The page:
Summer House With Swimming Pool by Herman Koch
Published by Text Publishing Company
“When a medical procedure goes horribly wrong and famous actor Ralph Meier winds up dead, Dr Marc Schlosser needs to come up with some answers. After all, reputation is everything in this business. Personally, he is not exactly upset that Ralph is gone, but as a high profile doctor to the stars, Marc can’t hide from the truth forever.
It all started the previous summer. Marc, his wife, and their two beautiful teenage daughters agreed to spend a week at the Meier’s extravagant summer home on the Mediterranean. Joined by Ralph and his striking wife Judith, her mother, film director Stanley Forbes and his much younger girlfriend, the large group settles in for days of sunshine, wine tasting, and trips to the beach. But when a violent incident disrupts the idyll, darker motivations are revealed, and suddenly no one can be trusted. As the ultimate holiday soon turns into a nightmare, the circumstances surrounding Ralph’s (later) death begin to reveal the disturbing reality behind that summer’s tragedy”.
Very different, and slightly disturbing, story of perceptions and assumptions. Once you start reading it, you must keep going.
Dr Marc Scholsser sees himself as a good doctor who gives his patients “time”. He is proud of the fact that he can read his patients the minute they walk into his office. He spends the exact amount of time with each one and has many people seeking his help and advice. What his patients do not know is that he has already made his assessment and isn’t really listening to them. He is merely giving them “time”. He has grown jaded and assumes he knows what is going on – there are no surprises.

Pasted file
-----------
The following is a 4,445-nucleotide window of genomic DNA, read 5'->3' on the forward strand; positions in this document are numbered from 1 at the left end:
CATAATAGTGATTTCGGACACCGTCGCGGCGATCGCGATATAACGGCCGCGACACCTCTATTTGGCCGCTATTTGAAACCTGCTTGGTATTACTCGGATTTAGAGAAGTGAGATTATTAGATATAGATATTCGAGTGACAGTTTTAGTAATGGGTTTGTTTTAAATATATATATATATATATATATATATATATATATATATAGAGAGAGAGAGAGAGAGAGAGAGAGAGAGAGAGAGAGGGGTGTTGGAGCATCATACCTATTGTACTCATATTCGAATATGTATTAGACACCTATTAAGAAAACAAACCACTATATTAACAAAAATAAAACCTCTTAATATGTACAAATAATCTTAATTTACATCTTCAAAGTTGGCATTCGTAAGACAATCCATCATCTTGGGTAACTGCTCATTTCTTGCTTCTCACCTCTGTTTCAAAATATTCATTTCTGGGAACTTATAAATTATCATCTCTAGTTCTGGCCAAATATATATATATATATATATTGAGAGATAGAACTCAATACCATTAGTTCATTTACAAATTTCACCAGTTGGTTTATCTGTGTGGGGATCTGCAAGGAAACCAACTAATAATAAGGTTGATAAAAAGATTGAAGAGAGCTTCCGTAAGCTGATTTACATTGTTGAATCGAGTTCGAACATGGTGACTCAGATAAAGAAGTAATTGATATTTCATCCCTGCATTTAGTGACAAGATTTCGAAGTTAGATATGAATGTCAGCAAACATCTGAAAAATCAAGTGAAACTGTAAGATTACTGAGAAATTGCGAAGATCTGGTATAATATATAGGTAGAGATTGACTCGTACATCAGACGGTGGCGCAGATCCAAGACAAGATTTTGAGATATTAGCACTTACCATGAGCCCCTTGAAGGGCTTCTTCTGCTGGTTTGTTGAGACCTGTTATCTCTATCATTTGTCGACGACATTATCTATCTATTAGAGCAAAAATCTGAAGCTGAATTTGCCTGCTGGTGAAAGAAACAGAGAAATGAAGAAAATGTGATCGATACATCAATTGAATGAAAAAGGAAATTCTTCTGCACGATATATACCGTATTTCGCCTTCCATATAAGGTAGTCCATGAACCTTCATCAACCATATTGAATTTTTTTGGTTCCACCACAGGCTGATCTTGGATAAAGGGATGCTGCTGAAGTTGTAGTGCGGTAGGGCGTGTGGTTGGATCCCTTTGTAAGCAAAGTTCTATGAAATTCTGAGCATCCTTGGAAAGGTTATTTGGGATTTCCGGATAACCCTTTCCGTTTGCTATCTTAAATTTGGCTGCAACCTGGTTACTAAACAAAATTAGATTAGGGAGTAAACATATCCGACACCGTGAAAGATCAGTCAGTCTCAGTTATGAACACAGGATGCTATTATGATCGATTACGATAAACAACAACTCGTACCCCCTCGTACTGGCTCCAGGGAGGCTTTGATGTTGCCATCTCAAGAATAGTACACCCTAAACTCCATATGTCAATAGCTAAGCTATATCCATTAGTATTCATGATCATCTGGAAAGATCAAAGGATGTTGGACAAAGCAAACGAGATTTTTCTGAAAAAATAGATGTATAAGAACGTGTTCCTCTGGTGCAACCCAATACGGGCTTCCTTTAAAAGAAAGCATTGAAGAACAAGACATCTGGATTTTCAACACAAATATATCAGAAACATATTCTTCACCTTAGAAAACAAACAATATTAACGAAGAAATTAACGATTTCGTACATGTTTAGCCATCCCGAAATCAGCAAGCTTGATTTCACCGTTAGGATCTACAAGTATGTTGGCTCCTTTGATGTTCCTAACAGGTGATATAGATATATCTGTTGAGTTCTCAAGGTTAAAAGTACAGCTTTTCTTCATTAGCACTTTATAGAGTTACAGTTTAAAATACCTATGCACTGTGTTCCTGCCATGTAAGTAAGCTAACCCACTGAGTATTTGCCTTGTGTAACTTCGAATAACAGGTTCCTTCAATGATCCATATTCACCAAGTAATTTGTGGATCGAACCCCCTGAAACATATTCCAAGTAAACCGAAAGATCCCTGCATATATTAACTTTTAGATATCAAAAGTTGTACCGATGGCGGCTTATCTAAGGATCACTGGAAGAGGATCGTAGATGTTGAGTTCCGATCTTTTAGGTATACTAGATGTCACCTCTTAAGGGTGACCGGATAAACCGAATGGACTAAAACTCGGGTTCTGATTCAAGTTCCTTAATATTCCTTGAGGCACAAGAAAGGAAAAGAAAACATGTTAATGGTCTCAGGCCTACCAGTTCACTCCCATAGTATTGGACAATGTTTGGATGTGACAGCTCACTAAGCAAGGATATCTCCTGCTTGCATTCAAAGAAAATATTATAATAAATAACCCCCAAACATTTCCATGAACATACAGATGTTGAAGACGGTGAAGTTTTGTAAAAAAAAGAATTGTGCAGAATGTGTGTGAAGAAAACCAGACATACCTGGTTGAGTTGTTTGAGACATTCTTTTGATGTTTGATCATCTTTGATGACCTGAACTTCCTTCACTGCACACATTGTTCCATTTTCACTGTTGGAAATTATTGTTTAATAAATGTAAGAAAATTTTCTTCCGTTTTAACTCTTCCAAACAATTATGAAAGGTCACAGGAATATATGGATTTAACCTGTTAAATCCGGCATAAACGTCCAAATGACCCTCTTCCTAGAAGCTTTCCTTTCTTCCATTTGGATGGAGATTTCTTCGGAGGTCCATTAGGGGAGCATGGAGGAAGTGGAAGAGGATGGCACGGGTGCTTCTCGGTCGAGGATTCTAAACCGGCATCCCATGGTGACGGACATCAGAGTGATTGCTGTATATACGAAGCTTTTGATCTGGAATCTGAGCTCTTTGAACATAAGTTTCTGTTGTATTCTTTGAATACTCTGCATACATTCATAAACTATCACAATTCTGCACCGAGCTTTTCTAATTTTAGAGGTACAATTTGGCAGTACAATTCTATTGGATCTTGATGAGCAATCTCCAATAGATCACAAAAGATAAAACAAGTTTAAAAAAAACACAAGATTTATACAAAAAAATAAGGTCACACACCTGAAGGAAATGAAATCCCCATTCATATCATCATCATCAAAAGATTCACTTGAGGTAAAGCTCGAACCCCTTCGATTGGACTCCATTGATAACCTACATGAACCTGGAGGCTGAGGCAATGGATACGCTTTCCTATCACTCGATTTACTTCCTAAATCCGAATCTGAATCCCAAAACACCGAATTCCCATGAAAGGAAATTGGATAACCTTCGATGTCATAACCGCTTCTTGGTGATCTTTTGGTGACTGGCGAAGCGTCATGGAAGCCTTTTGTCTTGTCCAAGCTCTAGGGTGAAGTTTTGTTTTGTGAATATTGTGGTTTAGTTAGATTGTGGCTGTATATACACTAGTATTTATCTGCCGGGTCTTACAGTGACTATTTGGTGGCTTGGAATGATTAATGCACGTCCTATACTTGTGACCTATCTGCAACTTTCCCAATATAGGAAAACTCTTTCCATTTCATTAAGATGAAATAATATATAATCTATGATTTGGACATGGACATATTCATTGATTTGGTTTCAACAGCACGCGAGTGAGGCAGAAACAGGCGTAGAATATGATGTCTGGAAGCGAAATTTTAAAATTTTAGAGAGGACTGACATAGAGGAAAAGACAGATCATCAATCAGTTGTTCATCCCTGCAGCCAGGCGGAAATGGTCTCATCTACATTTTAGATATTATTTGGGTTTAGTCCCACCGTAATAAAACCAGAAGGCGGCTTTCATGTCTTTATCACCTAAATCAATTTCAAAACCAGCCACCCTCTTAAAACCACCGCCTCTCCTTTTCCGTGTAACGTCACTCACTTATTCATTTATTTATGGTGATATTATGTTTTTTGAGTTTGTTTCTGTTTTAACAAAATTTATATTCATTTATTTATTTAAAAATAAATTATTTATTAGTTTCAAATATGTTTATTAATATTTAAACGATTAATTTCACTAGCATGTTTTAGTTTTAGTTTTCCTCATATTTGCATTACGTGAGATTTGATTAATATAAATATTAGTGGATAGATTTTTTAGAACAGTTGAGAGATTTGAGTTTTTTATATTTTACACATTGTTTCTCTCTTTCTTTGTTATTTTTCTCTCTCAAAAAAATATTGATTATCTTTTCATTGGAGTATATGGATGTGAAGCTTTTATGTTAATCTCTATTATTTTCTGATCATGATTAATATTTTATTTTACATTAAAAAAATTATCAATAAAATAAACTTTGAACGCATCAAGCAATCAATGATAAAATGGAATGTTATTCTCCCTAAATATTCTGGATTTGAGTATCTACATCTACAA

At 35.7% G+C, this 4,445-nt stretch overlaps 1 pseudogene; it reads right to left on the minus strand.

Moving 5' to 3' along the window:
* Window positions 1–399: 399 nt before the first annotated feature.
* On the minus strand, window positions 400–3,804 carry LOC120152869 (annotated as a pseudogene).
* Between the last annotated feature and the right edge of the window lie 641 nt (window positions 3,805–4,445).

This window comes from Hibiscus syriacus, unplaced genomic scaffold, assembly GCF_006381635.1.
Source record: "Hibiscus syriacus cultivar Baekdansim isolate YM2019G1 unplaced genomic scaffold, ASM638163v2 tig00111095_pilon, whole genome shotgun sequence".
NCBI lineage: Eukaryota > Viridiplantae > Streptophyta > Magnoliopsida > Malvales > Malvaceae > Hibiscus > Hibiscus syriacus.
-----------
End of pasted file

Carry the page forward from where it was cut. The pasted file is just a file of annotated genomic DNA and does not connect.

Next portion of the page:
A chance invitation from an actor patient brings a mix of people into Marc’s perfectly mundane family and life. Marc is convinced that he has all of the new players figured out. The actor, Ralph, is a lothario who is sniffing around Marc’s wife. Marc’s two young daughters are besotted with Ralph’s two teenage boys. There is an old director with a very young woman and Marc himself sees a possibility of a bit of relief with Ralph’s wife.
All pretty harmless fun or so it seems. However, even the best laid plans and perceptions are not always what they seem.
I think the most worrying thing for me is whether “Dr Marc” is typical of the profession.
Thank you to Text Publishing for allowing me an advance reading copy!
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